Compulsory liquidation is one form of company insolvency process. Our team regularly helps businesses in difficulty. We can help you too.
Compulsory liquidation is a liquidation process brought against a company by a creditor or creditors owed money by the company, who believe that the only option to be repaid is for the company to go into liquidation.
It is therefore a court liquidation process brought against the company in liquidation without requiring any cooperation from the company in liquidation.
Once the order is granted the liquidation process will commence with the appointment of a liquidator. The liquidator over the company or companies in liquidation will take over from the company, and the directors can no longer run the company from the date of liquidation. The liquidator’s role is to bring liquidation sales in order to liquidate assets of the business. Once monies are brought into the company in liquidation in that way, the liquidator will distribute the assets for the benefit of creditors.
Voluntary liquidation can be used by a solvent company or an insolvent company.
Members voluntary liquidation
A liquidation process brought by the shareholders/members. In order to liquidate my company, the members and the company must have fulfilled certain criteria, namely that the company must be solvent and able to pay all its creditors within twelve months as part of the liquidation process.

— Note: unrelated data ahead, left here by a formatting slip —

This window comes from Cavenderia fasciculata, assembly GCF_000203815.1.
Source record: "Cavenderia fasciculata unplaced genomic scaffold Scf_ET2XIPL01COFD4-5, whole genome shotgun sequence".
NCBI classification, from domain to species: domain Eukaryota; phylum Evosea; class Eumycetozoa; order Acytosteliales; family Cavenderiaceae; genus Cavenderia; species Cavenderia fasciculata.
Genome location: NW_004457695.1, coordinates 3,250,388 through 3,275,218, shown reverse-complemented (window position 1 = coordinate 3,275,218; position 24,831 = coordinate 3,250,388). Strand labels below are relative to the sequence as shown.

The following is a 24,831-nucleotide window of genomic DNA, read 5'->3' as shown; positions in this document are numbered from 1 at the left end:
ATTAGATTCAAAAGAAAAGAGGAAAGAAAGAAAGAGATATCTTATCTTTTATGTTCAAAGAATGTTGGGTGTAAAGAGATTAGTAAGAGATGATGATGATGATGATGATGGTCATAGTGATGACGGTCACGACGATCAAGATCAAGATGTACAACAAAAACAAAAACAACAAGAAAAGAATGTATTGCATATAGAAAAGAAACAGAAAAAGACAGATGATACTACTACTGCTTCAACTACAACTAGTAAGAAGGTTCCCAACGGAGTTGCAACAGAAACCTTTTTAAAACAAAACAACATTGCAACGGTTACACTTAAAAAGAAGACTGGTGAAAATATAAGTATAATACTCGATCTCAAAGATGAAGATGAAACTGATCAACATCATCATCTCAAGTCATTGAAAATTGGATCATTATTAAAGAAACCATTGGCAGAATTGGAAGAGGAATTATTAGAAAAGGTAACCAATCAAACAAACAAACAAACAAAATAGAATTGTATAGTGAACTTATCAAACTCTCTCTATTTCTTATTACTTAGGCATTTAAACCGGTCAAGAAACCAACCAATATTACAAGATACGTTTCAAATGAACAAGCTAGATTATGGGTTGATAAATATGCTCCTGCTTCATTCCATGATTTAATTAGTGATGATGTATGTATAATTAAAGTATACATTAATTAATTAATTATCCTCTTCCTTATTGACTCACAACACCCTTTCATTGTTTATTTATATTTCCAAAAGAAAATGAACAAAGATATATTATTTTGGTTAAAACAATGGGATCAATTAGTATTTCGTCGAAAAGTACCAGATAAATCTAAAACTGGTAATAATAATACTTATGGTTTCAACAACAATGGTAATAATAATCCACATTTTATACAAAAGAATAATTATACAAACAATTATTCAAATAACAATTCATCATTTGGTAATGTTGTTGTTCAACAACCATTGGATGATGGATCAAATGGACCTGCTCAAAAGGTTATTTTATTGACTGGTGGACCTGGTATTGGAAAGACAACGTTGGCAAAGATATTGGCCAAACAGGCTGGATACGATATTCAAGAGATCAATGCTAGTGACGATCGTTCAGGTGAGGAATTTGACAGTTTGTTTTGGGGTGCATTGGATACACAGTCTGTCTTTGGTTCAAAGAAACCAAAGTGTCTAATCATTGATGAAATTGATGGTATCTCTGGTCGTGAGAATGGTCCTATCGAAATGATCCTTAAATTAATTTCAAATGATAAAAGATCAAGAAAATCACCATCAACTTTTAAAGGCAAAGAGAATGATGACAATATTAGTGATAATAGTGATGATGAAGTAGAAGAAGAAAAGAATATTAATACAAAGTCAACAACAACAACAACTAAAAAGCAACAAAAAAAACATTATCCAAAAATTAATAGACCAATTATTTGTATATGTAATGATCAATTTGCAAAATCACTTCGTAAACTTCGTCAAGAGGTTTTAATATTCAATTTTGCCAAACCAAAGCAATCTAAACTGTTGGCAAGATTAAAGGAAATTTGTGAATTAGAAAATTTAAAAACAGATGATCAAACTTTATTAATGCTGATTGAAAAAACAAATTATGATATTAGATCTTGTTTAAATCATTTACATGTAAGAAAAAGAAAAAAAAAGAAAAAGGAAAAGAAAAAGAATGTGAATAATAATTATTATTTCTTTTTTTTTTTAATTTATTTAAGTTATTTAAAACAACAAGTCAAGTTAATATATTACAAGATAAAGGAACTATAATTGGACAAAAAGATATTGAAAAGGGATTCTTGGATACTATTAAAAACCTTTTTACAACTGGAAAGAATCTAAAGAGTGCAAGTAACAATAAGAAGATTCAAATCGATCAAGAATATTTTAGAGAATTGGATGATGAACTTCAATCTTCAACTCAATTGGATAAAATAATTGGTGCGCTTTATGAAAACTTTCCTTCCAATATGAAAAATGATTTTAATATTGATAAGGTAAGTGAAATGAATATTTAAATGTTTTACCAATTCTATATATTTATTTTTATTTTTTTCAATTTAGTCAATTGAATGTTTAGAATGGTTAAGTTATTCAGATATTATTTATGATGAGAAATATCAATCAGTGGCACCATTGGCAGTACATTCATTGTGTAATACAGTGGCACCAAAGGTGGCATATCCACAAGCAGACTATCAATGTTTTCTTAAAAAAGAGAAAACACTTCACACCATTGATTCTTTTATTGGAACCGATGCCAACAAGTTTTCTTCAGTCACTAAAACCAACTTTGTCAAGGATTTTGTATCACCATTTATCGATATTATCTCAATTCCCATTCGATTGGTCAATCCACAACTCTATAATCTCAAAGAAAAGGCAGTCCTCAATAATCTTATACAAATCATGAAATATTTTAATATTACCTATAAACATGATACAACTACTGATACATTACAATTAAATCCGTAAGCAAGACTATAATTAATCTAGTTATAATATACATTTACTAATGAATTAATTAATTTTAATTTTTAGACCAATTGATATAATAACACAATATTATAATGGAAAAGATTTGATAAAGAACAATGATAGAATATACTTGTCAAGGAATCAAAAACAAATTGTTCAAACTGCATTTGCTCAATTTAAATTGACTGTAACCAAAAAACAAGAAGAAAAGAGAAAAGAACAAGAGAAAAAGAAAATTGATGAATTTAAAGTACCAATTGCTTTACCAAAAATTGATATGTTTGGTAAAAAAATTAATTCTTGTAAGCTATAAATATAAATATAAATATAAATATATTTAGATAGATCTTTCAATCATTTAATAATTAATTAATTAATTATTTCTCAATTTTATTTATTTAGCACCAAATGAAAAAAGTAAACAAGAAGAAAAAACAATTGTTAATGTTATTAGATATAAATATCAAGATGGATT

Creditors voluntary liquidation
Creditors voluntary liquidation involves the liquidation of a company that is insolvent and unable to pay its creditors. Therefore, whilst it is called a ‘voluntary’ liquidation, it is inevitably a last resort for that company or companies in liquidation who are unable to continue to trade while meeting all its debts.
In both members voluntary liquidation and creditors voluntary liquidation, a liquidator is appointed in the same way as with a compulsory liquidation, in order to liquidate assets by way of liquidation sales to bring money back into the company or companies in liquidation to be distributed.
What is the difference between compulsory liquidation and voluntary liquidation?
The main difference between voluntary liquidation and compulsory liquidation is that with compulsory liquidation this is a procedure brought against a company rather than with company cooperation. Compulsory liquidation is usually brought by a company’s creditors whereas creditors voluntary liquidation and members voluntary liquidation is brought by the company itself.
At Francis Wilks & Jones our team of liquidation experts act on all aspects of liquidation, and for creditors looking for repayment of their debts via compulsory liquidation. We can talk you through the processes for each in more detail if you contact one of our expert team today.
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